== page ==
There are several ways in which an amber color may be imparted to soup. The following method is perhaps most satisfactory from all standpoints: Place the soup meat in a hot spider, or iron kettle, containing a little fat, and stir about until it browns, but let no particle of it burn. When it is nicely browned, put it into the soup kettle, cover with cold water, as for soup making, rinse the vessel in which it was cooked, and add the water used to the kettle.
Another excellent way to color soup stock is to use the bits of roast and bones from steak left by the carver on the meat platter. Add the rinsing from roasting pans and meat spiders, when not needed for gravy, and little extra, coloring will be necessary.
A third way to color the stock is by browning the vegetables to be used before putting them to cook for the soup, and add the water in which they were cooked to the stock.
A fourth method is to make a meat caramel by evaporating meat broth to a syrupy consistency, and then allow it to brown, but not burn. This may be kept for a short time if put into a sterilized glass jar, and sealed while hot.
Meat extract for coloring soup may be bought, but the flavor is not so fine as the home-made caramel. Both the boughten extract and that made at home must be kept closely sealed.
A fifth and less desirable method is to use a sugar caramel made in the same way as a meat caramel, except that a syrup made from sugar and water is used as a basis.
When a piece of meat is immersed in boiling water, a. coating of coagulated albumen is formed on the outside. This largely prevents the escape of the meat juices. Meat surrounded by cold water remains soft, and its juices are-drawn out gradually as the water heats.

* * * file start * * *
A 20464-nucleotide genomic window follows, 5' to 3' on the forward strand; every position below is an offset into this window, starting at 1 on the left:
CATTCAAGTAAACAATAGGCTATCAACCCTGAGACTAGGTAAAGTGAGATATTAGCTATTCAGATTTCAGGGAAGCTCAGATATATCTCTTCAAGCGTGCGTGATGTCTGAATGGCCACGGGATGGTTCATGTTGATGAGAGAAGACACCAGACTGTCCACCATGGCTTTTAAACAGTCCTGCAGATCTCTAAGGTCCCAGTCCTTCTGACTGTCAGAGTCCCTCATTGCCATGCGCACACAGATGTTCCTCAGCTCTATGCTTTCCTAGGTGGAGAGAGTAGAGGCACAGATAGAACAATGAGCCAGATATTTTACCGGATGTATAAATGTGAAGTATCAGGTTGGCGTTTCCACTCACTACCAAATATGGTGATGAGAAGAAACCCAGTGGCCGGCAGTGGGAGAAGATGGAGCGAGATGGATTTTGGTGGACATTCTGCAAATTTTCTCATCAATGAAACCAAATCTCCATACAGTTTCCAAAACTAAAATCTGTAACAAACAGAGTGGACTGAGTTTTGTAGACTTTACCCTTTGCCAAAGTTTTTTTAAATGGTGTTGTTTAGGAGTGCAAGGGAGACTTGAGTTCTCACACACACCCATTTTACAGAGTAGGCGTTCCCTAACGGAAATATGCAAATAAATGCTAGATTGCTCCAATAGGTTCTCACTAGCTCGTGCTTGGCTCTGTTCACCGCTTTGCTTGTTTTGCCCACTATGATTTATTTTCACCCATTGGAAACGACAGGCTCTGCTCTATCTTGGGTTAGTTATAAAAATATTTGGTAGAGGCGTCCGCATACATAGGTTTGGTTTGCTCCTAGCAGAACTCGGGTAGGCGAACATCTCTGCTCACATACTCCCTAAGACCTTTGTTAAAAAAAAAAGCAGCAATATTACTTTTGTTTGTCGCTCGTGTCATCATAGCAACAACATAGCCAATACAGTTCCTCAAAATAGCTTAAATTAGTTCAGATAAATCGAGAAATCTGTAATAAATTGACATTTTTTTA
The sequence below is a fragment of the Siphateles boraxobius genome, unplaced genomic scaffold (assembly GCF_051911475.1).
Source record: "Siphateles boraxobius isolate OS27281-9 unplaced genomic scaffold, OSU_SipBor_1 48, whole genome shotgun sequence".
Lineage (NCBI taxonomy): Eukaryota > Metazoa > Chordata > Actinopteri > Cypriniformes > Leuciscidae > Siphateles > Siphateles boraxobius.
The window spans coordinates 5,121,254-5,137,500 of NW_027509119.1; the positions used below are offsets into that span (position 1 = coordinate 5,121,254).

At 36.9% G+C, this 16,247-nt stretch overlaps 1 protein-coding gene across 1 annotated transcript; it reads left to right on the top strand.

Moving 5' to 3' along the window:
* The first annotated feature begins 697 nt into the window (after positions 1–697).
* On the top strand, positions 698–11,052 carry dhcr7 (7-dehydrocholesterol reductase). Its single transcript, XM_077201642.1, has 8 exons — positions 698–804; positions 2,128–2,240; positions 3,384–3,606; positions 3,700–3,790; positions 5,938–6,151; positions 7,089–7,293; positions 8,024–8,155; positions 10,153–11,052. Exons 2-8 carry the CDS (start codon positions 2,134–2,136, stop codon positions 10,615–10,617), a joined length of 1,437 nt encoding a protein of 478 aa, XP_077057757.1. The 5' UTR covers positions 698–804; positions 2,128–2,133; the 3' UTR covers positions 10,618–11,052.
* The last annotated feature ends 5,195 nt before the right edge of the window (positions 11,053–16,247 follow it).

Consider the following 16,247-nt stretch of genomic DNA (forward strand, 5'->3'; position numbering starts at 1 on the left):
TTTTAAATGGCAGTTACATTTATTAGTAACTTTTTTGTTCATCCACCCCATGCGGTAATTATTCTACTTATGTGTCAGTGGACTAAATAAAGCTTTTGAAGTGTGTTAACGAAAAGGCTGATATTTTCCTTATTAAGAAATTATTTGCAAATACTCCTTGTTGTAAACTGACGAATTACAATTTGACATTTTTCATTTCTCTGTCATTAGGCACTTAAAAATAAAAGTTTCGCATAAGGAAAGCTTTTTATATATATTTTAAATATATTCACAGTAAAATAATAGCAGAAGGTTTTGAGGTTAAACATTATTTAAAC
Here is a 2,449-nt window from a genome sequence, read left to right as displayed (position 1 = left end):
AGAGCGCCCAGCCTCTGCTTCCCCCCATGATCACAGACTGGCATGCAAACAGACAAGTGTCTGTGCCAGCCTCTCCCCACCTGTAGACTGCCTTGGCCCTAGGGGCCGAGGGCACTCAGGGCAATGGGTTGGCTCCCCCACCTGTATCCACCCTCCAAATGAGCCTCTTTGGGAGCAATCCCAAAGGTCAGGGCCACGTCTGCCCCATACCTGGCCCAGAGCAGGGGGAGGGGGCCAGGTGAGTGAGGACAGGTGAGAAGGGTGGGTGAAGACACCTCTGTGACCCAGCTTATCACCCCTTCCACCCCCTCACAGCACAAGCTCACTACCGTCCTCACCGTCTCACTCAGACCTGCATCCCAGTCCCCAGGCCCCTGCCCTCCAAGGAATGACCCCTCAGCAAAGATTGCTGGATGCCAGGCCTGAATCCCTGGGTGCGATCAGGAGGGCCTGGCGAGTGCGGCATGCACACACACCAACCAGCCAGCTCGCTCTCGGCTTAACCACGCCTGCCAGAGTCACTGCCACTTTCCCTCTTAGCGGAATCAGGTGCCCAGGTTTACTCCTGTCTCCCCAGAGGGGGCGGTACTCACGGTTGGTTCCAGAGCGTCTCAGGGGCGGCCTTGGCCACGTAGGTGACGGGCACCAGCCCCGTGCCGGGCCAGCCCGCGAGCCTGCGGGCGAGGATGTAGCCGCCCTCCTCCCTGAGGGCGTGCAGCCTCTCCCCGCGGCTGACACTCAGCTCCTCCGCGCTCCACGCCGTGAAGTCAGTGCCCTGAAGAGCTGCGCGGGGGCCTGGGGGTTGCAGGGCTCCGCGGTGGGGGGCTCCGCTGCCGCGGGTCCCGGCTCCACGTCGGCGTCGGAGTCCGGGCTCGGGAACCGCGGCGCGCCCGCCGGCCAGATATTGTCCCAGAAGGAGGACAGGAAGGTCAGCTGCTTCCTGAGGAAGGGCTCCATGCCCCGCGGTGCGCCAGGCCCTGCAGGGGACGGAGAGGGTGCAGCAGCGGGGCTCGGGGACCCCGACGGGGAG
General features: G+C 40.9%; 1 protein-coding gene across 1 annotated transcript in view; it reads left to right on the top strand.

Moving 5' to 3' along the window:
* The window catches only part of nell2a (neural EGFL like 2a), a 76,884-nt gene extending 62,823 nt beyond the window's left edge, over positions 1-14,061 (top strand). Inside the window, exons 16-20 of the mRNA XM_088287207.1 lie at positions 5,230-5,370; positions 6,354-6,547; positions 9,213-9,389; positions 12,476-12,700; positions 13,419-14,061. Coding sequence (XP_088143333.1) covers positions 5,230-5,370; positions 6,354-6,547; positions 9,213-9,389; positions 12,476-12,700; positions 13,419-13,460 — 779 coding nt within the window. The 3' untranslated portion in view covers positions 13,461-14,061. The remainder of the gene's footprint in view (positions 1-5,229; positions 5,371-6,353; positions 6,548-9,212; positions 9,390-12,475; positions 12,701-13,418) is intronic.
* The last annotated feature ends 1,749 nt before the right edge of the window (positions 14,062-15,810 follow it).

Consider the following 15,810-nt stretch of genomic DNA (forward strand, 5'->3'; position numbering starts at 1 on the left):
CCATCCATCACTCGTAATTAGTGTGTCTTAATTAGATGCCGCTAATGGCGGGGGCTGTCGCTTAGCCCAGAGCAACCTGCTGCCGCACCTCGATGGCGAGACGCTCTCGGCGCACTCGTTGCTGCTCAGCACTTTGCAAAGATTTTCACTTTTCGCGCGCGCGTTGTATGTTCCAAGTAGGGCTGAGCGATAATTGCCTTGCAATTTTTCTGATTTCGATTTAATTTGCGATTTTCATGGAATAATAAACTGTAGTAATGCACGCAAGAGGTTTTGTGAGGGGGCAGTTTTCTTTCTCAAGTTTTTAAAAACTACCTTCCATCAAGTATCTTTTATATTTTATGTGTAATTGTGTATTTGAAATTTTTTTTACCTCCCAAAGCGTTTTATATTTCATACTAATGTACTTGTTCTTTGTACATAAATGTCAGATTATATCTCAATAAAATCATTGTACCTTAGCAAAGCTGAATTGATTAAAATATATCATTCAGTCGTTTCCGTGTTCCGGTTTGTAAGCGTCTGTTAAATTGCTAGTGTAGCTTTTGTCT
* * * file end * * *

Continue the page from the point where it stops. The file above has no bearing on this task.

Reasons for Cooking Vegetables in Water, Rather than in the Soup. Cooking vegetables in the soup usually gives the soup-a flavor which is less delicate than when the vegetables are cooked in water. The soup stock is apt to be over-cooked, if vegetables are added to it to be cooked.
Chicken and veal may be used together, and either may be used with beef, but mutton, pork, and turkey should each be cooked alone, and the broths used alone, except in mixed soups, where their flavors are toned down or disguised by the use of various vegetables and other flavorings. A very little ham or bacon is sometimes used in other meat stocks, but not enough so that the flavor is noticeable.
In making chicken broth, cook a stalk of celery, a blade of mace, or a bit of onion with each fowl. For veal, use the same materials, but less of them.
In making beef stock, use onions, carrots, turnips, and celery. Cabbage may be used, also, but it is apt to so assert itself as to obscure largely all other flavors.
In a mixed broth, many vegetables and herbs may be used, but all must be added in such quantities as to preserve harmony, and produce a pleasant flavor. None of the flavoring materials should be in a powdered form, as they impair the beauty of the liquids. Some of the herbs commonly used in soup are described in the article on condiments and spices. Those who wish highly-flavored soups can buy the herbs and spices already mixed, and add the amount desired half an hour before straining the stock.
Meattroths are usually just plain meat stock seasoned with salt and pepper. A bit of parsley may be added to lamb or mutton broth.